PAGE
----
January 25, 2016
Animal experimentation in India is overseen by the Committee for the Control and Supervision of Experiments on Animals (CPCSEA), the committee formed for this purpose under the Prevention of Cruelty to Animals Act, 1960. CPCSEA operates under the aegis of the Ministry of Environment and Forests and is “duty bound to take all such measures as may be necessary to ensure that animals are not subjected to unnecessary pain or suffering before, during or after the performance of experiments on them. … All establishments engaged in research and education involving animals, are required to comply with the various guidelines, norms and stipulations set out by CPCSEA.”
CPCSEA’s primary functions are as follows:
- “Registration of establishments conducting animal experimentation or breeding of animals for this purpose.
- Selection and appointment of nominees in the Institutional Animal Ethics Committees of registered establishments.
- Approval of Animal House Facilities on the basis of reports of inspections conducted by CPCSEA.
- Permission for conducting experiments involving use of animals.
- Recommendation for import of animals for use in experiments.
- Action against establishments in case of violation of any legal norm/stipulation.”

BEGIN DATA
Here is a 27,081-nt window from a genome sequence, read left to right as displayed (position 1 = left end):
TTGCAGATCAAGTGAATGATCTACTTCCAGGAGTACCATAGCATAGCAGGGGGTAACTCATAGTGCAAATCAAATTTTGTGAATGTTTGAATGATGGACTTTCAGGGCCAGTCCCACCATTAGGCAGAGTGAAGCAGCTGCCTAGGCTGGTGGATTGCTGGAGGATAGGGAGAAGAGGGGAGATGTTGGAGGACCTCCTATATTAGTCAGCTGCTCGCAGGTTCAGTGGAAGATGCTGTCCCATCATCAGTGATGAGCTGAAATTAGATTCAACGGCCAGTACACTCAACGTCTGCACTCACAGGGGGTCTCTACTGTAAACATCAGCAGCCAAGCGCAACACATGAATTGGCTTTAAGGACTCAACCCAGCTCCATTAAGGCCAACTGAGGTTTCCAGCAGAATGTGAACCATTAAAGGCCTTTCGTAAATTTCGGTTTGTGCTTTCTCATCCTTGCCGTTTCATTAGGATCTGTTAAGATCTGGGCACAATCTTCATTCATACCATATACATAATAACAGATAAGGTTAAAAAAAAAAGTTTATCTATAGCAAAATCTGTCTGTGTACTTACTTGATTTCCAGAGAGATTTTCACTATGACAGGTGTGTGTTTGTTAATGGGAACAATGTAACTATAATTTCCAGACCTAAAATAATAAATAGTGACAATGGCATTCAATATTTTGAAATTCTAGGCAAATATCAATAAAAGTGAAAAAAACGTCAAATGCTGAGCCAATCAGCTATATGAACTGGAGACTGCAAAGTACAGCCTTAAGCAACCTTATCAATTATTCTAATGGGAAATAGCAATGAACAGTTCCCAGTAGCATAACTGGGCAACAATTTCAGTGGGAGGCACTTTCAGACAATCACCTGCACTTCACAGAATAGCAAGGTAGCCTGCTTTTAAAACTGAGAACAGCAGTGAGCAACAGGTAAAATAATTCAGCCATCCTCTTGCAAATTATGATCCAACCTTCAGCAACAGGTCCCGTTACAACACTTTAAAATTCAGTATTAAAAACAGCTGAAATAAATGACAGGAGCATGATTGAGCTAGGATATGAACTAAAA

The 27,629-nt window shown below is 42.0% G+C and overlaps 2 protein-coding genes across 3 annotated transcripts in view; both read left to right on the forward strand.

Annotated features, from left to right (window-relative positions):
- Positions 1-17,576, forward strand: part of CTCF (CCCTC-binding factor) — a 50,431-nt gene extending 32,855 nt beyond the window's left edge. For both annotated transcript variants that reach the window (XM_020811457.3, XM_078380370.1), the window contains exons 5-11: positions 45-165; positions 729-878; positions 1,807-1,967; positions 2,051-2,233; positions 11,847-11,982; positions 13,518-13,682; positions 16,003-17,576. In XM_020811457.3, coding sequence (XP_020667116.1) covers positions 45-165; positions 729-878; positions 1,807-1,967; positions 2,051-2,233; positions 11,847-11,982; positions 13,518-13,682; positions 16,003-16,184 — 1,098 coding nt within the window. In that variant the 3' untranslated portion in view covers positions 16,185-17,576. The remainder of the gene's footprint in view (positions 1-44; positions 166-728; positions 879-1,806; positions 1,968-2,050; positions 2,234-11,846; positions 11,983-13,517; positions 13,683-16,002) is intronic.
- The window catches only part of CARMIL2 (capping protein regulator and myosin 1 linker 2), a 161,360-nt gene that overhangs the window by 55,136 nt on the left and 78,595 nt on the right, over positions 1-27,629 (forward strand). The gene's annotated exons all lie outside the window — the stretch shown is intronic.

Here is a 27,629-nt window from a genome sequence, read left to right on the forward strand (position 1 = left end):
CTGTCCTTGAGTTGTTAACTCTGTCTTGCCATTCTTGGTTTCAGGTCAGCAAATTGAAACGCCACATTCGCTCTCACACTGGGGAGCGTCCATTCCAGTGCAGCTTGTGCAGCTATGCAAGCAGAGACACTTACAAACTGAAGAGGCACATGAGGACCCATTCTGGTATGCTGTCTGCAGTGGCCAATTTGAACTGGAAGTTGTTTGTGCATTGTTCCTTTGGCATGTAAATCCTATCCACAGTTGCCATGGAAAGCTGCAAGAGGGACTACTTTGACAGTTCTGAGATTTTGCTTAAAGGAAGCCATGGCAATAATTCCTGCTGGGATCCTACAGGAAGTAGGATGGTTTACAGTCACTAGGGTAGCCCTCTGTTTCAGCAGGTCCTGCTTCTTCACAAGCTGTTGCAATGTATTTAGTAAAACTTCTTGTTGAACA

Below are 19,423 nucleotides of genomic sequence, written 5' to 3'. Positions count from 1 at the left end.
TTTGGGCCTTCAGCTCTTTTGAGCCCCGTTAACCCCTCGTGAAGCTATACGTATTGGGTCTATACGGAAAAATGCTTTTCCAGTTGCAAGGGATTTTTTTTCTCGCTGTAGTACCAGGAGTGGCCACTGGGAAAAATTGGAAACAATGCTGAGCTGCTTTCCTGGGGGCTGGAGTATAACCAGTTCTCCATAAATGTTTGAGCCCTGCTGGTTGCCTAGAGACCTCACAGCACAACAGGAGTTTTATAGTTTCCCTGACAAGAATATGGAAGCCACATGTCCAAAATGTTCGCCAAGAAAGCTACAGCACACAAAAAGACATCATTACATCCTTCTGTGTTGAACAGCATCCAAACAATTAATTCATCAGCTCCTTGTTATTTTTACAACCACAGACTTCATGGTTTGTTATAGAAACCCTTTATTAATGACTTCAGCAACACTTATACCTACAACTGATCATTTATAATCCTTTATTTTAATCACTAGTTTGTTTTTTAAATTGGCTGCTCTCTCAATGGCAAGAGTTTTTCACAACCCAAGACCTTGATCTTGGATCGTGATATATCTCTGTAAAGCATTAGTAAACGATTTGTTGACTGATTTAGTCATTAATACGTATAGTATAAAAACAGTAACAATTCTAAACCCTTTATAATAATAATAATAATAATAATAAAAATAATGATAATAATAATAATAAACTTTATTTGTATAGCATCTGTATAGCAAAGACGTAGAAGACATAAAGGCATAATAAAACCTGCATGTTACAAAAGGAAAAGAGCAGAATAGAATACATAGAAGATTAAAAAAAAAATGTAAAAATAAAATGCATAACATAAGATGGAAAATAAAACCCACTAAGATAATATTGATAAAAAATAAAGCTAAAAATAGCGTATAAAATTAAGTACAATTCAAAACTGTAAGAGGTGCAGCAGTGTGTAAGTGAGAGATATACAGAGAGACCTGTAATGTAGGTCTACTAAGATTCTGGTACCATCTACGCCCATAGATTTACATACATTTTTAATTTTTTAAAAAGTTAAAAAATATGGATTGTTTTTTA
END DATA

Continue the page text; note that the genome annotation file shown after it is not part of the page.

In general, the following legislative Acts and Rules govern the use of animals in research and education in India:
- Prevention of Cruelty to Animals Act 1960 (PCA Act): This is the central law governing the protection of animals in India. Chapter IV of PCA (Experimentation of Animals) Act forms and confers power to CPCSEA to prevent any “unnecessary pain and suffering” during experimentation of animals.
- The Breeding of and Experiments on Animals (Control and Supervision) Rules, 1998: sets out the general requirements for breeding and using animals or research, including rules governing facilities, personnel, and procedures.
- Amendment, 2001: expands/clarifies the definition of “experiment,” clarifies reporting/registration requirements, and expands on personnel qualifications.
- Amendment, 2006: adds, among other things, the specification that experimenters should first consider using animals “lowest on the phylogenetic scale,” that experimenters should use the minimum number of animals necessary to achieve 95% statistical confidence, and that experimenters must provide justification for not using non-animal alternatives.
- The Establishment of Medical College Regulations, 2013 (Amendment): bans the use of vivisection in medical education.
- The Education (Amendment) Regulations, 2014 under the Pharmacy Council of India bans the use of animals for the purpose of pharmacy education.
- Drug and Cosmetics Rules, 1945 (and amended):
- Draft Rule 148-C: bans the use of animals for cosmetics testing.
- Clause 135-B: bans the import of cosmetics that have been tested on animals.